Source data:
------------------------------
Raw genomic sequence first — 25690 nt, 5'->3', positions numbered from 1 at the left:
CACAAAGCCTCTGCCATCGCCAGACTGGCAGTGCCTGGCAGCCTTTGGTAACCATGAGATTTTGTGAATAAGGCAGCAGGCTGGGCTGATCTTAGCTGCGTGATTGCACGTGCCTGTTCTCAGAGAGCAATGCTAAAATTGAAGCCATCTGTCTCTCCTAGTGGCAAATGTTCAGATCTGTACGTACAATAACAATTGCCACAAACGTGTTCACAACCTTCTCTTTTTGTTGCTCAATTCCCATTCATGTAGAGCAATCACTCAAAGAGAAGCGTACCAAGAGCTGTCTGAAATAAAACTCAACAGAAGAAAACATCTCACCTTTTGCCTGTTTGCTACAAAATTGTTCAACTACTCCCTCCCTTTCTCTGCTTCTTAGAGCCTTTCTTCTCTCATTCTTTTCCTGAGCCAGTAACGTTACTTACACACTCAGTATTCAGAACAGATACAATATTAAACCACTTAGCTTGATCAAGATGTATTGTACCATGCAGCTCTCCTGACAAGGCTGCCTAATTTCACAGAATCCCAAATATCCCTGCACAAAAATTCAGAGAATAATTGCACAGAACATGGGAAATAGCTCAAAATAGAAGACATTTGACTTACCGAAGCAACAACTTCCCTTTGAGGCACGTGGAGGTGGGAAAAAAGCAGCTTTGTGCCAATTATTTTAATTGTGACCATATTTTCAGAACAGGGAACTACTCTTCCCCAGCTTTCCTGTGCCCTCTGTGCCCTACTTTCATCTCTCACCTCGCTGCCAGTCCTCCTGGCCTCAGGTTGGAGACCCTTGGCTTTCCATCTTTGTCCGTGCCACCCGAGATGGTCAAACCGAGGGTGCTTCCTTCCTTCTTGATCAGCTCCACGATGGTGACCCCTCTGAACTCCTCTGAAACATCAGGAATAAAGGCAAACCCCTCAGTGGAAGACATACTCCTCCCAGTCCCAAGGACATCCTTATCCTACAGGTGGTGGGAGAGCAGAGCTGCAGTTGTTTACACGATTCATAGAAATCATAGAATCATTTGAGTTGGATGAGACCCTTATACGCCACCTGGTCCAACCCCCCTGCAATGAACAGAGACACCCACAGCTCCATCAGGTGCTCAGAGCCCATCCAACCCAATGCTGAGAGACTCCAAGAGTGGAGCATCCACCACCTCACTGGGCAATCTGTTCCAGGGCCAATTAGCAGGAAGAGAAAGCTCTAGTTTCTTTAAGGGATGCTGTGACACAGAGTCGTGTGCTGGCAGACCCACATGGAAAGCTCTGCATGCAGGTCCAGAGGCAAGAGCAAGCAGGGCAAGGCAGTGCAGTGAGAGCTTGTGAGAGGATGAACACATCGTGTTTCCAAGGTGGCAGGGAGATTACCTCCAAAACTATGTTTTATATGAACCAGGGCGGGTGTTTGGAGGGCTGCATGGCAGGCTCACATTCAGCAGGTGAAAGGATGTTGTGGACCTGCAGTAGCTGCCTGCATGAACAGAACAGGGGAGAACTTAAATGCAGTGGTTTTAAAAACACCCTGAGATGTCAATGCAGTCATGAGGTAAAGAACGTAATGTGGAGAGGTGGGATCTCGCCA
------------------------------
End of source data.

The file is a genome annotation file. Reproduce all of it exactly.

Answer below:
Raw genomic sequence first — 25690 nt, 5'->3', positions numbered from 1 at the left:
CACAAAGCCTCTGCCATCGCCAGACTGGCAGTGCCTGGCAGCCTTTGGTAACCATGAGATTTTGTGAATAAGGCAGCAGGCTGGGCTGATCTTAGCTGCGTGATTGCACGTGCCTGTTCTCAGAGAGCAATGCTAAAATTGAAGCCATCTGTCTCTCCTAGTGGCAAATGTTCAGATCTGTACGTACAATAACAATTGCCACAAACGTGTTCACAACCTTCTCTTTTTGTTGCTCAATTCCCATTCATGTAGAGCAATCACTCAAAGAGAAGCGTACCAAGAGCTGTCTGAAATAAAACTCAACAGAAGAAAACATCTCACCTTTTGCCTGTTTGCTACAAAATTGTTCAACTACTCCCTCCCTTTCTCTGCTTCTTAGAGCCTTTCTTCTCTCATTCTTTTCCTGAGCCAGTAACGTTACTTACACACTCAGTATTCAGAACAGATACAATATTAAACCACTTAGCTTGATCAAGATGTATTGTACCATGCAGCTCTCCTGACAAGGCTGCCTAATTTCACAGAATCCCAAATATCCCTGCACAAAAATTCAGAGAATAATTGCACAGAACATGGGAAATAGCTCAAAATAGAAGACATTTGACTTACCGAAGCAACAACTTCCCTTTGAGGCACGTGGAGGTGGGAAAAAAGCAGCTTTGTGCCAATTATTTTAATTGTGACCATATTTTCAGAACAGGGAACTACTCTTCCCCAGCTTTCCTGTGCCCTCTGTGCCCTACTTTCATCTCTCACCTCGCTGCCAGTCCTCCTGGCCTCAGGTTGGAGACCCTTGGCTTTCCATCTTTGTCCGTGCCACCCGAGATGGTCAAACCGAGGGTGCTTCCTTCCTTCTTGATCAGCTCCACGATGGTGACCCCTCTGAACTCCTCTGAAACATCAGGAATAAAGGCAAACCCCTCAGTGGAAGACATACTCCTCCCAGTCCCAAGGACATCCTTATCCTACAGGTGGTGGGAGAGCAGAGCTGCAGTTGTTTACACGATTCATAGAAATCATAGAATCATTTGAGTTGGATGAGACCCTTATACGCCACCTGGTCCAACCCCCCTGCAATGAACAGAGACACCCACAGCTCCATCAGGTGCTCAGAGCCCATCCAACCCAATGCTGAGAGACTCCAAGAGTGGAGCATCCACCACCTCACTGGGCAATCTGTTCCAGGGCCAATTAGCAGGAAGAGAAAGCTCTAGTTTCTTTAAGGGATGCTGTGACACAGAGTCGTGTGCTGGCAGACCCACATGGAAAGCTCTGCATGCAGGTCCAGAGGCAAGAGCAAGCAGGGCAAGGCAGTGCAGTGAGAGCTTGTGAGAGGATGAACACATCGTGTTTCCAAGGTGGCAGGGAGATTACCTCCAAAACTATGTTTTATATGAACCAGGGCGGGTGTTTGGAGGGCTGCATGGCAGGCTCACATTCAGCAGGTGAAAGGATGTTGTGGACCTGCAGTAGCTGCCTGCATGAACAGAACAGGGGAGAACTTAAATGCAGTGGTTTTAAAAACACCCTGAGATGTCAATGCAGTCATGAGGTAAAGAACGTAATGTGGAGAGGTGGGATCTCGCCA